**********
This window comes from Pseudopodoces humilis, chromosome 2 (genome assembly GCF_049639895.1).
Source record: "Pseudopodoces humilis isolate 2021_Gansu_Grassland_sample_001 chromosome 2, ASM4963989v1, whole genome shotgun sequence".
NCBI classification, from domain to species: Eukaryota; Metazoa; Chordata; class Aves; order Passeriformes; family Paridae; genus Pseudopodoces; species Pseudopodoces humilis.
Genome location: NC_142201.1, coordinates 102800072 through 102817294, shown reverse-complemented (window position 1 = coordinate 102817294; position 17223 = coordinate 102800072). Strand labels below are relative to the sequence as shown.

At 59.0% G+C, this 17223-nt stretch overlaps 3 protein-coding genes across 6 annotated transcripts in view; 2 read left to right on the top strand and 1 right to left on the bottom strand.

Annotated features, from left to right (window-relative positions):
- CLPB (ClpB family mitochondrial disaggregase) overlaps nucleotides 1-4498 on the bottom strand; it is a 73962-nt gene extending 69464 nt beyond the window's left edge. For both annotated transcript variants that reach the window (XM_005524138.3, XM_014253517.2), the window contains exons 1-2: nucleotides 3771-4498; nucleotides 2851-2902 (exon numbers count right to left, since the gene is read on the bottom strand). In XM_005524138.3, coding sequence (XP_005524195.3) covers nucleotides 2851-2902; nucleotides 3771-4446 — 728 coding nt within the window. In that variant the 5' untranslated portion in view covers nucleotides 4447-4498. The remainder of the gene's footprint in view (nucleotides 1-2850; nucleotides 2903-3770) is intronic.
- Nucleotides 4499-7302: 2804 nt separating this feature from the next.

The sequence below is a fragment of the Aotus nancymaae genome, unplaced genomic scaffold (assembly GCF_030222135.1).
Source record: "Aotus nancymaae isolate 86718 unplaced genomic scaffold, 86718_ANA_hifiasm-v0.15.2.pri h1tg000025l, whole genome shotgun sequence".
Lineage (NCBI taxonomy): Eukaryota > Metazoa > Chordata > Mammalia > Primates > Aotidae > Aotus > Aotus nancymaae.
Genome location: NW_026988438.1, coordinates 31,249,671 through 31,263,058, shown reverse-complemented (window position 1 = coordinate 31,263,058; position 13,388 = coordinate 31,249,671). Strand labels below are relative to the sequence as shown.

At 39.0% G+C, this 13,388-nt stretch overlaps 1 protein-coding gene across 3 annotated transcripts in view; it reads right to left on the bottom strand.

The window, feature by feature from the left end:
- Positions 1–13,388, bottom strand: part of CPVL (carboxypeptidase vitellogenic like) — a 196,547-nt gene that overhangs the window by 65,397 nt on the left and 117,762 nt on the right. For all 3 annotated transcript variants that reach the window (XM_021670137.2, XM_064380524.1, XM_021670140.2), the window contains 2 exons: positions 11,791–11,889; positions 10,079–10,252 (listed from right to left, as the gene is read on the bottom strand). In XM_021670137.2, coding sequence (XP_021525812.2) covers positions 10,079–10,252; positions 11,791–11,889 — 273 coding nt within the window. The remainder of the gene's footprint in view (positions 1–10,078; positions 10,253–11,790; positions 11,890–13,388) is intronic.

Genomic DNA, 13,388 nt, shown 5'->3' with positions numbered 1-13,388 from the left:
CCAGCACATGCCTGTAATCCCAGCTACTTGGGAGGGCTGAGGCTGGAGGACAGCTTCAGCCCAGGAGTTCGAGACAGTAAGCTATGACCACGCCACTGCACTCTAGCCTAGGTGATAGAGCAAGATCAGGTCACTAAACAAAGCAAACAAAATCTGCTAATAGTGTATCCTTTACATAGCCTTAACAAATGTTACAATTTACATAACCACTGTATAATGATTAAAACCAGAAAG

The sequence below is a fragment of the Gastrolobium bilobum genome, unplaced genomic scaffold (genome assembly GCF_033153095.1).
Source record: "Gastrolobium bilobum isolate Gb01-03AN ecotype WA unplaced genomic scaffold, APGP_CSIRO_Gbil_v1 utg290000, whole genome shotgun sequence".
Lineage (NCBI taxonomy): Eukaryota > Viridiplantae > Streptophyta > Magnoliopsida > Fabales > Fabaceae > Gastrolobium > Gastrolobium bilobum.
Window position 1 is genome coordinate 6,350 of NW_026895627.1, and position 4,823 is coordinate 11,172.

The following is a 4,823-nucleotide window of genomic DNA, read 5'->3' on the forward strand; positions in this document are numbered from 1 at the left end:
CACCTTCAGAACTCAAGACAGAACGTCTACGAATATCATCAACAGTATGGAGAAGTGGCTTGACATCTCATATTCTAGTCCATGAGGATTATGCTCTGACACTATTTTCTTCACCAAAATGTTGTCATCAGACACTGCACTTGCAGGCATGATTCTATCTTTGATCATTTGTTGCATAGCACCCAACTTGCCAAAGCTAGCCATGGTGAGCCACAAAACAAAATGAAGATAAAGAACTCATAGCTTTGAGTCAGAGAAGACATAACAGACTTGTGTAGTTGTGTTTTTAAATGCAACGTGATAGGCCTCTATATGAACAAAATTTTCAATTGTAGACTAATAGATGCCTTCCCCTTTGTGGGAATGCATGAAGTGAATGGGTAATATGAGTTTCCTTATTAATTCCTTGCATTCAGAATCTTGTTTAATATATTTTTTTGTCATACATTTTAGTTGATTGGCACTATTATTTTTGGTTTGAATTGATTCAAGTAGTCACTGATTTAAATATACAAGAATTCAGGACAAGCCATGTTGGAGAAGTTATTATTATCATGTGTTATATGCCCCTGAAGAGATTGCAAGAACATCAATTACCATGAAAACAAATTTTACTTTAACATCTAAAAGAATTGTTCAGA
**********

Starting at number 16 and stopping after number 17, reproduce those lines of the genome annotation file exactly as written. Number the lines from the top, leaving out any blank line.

Genomic DNA, 13,388 nt, shown 5'->3' with positions numbered 1-13,388 from the left:
CCAGCACATGCCTGTAATCCCAGCTACTTGGGAGGGCTGAGGCTGGAGGACAGCTTCAGCCCAGGAGTTCGAGACAGTAAGCTATGACCACGCCACTGCACTCTAGCCTAGGTGATAGAGCAAGATCAGGTCACTAAACAAAGCAAACAAAATCTGCTAATAGTGTATCCTTTACATAGCCTTAACAAATGTTACAATTTACATAACCACTGTATAATGATTAAAACCAGAAAG